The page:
By Tony Hughes and Peter Papadakos,
Hawthorne Ordnance Museum
New and exciting wartime pieces of equipment continue to arrive at the Hawthorne Ordnance Museum in Hawthorne. Just last week we were happy to welcome our newly acquired military war machine, a unique long gun, a canon as some call it, a FH70 155mm towed Howitzer.
The FH70 was imported from its place of manufacturer (Vickers) and use in England some ten years ago by a private collector in Tennessee. For importation to occur back then, Bureau of Alcohol, Tobacco and Firearms (B-ATF) did require for the breech area to be severed to prevent use. The FH70 was delivered to the Hawthorne Ordnance Museum to be displayed on a Loan-basis to show the equipment that fired the 155mm projectiles to which the nearby Hawthorne Ammunition Depot has stored in abundance.
Arriving in Hawthorne on Tuesday, Feb. 18, several workers of the Museum were there to welcome the new gun. Thanks to Frank Millsap, one of our new members and with the knowledge of operating heavy mining equipment, he got in the driver’s seat. He was instructed by museum curator, Peter Papadakos, on the machine’s operation and drove the 155mm Howitzer off the trailer of the big rig and parked it in the fenced area of the museum.
The FH70 is a towed 155mm howitzer developed by an international consortium, which included manufacturing units from the United Kingdom, Italy and Germany. It was also produced in Japan under-license at a later date.
The FH70 program started in 1962, when a need for a new and common NATO field howitzer was identified and was initially a joint effort between the United States, the United Kingdom and West Germany and intended for the new weapon to be in service by 1970 and called the FH70 (“Field Howitzer for 1970”).
The FH70 entered service with the Royal Artillery in December 1979. First delivered to the British Army in 1978, the howitzer was in service with two British regiments. In 1991 it was decided that two TA Royal Artillery regiments were to be equipped with the 155mm FH70 towed howitzer. By 1999, the United Kingdom ended its use of their 67 qty, FH70s. The Museum’s FH70 is serial number 0016 and was manufactured in 1978.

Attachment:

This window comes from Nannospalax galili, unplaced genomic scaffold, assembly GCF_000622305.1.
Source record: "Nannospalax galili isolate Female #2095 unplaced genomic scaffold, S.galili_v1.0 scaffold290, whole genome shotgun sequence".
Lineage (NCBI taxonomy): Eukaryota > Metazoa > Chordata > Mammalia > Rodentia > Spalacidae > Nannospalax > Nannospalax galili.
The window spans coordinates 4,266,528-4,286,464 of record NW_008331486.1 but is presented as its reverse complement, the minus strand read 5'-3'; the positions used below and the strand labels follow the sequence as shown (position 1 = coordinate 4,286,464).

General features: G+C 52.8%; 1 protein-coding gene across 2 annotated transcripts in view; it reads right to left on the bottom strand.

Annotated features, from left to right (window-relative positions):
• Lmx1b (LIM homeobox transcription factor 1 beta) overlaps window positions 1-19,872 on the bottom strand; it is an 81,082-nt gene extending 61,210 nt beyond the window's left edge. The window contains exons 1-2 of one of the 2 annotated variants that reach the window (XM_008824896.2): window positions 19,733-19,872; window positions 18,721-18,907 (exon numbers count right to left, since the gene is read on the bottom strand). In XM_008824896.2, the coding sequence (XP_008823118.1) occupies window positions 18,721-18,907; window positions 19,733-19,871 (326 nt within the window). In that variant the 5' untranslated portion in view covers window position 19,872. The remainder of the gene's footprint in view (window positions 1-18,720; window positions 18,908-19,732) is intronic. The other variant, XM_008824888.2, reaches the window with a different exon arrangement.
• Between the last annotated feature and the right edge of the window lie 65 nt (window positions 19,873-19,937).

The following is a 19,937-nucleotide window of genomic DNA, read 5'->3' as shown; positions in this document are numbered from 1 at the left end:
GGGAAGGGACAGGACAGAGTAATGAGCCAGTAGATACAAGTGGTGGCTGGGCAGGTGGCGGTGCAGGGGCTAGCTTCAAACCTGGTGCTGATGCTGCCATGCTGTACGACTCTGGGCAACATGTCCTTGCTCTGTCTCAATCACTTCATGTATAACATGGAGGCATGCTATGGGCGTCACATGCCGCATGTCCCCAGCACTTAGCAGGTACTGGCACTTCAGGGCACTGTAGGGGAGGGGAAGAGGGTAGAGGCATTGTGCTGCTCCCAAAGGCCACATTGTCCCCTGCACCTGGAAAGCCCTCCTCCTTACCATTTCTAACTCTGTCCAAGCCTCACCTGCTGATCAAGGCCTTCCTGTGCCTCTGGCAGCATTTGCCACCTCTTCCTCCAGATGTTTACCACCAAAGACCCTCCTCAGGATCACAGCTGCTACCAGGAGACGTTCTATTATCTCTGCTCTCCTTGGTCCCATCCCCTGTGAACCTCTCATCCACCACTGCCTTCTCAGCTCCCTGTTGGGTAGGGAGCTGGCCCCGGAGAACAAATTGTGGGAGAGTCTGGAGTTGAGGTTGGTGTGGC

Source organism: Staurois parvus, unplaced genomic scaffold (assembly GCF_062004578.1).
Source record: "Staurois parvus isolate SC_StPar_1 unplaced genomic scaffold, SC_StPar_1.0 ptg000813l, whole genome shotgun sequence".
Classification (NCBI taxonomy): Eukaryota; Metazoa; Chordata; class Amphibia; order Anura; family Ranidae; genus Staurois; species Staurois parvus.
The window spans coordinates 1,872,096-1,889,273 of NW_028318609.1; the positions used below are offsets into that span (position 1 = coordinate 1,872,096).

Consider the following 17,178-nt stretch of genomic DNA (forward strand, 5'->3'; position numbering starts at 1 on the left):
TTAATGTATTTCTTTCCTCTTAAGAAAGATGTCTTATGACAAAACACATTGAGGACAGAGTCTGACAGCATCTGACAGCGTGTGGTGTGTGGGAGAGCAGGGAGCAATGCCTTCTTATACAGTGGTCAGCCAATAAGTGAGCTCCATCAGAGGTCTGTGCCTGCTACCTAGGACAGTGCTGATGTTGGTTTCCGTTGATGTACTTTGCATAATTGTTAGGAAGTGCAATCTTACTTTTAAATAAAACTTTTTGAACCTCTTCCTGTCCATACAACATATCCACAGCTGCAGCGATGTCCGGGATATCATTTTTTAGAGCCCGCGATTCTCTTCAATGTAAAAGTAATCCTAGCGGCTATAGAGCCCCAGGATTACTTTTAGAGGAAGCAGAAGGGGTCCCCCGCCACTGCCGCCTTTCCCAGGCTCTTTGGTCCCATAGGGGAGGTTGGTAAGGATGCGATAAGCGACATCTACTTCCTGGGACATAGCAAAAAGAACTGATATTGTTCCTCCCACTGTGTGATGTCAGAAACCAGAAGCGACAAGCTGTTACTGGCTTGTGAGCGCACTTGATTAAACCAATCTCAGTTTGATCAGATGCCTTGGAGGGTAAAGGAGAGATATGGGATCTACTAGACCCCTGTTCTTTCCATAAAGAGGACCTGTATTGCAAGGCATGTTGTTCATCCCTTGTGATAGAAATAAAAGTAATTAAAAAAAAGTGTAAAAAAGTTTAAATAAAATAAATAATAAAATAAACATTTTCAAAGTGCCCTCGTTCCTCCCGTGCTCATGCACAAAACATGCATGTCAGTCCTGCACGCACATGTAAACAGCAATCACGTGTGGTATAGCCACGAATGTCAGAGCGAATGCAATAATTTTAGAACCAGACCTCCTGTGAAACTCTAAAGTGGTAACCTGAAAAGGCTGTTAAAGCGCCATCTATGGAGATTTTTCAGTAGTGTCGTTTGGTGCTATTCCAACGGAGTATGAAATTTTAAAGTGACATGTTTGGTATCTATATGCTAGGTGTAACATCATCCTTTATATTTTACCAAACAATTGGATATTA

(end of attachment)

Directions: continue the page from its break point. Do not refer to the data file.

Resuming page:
The FH70 is generally towed by a larger heavy-duty truck and is technically not a vehicle; but it does have a limited ability to move like one with the use of an on-board “pony motor” that provides hydraulic pressure and electrical power. The unit is equipped with two seats on top on the left and right for a driver and another for a crew member. The Pony-motor is a Volkswagen 1700CC gasoline engine, with 4 cylinders. It is air cooled, spark ignited and can move the gun up to 20 km at low speed without towing by an artillery tractor. A 55 liter fuel tank furnishes the system.
The identification features of the FH70 are the two large wheel carriages with two trailing wheels at the bottom of long struts at the rear end of the trailing arms and extend outward, the tube is facing forward and the main wheels are elevated allowing the soleplate to rest on the ground when the gun is being fired. A complex hydraulic system is used to operate the wheels and trailing wheels. The tube is carried on a gun cradle along with the recoil system.
To operate the howitzer, a standard crew is eight people.
The MH70 will be the key display piece in the vacant lot adjoining the Ordnance Museum to the North. It is the Museum’s goal to create a “Fire Base” to show the American public where both Long-Range Artillery and Helicopters operated from, in places like Vietnam to Afghanistan. Currently, that lot is being surveyed so that Leavitt Construction can install the perimeter fence that soldiers guarding such bases called “the wire”. Once the wire goes up, old MH70 will be the first to move in so keep an eye on new things at the Hawthorne Ordnance Museum at 925 E Street.
The museum is open Monday through Friday 10 a.m. to 3 pm. and on Saturday 10 a.m. to 2 p.m.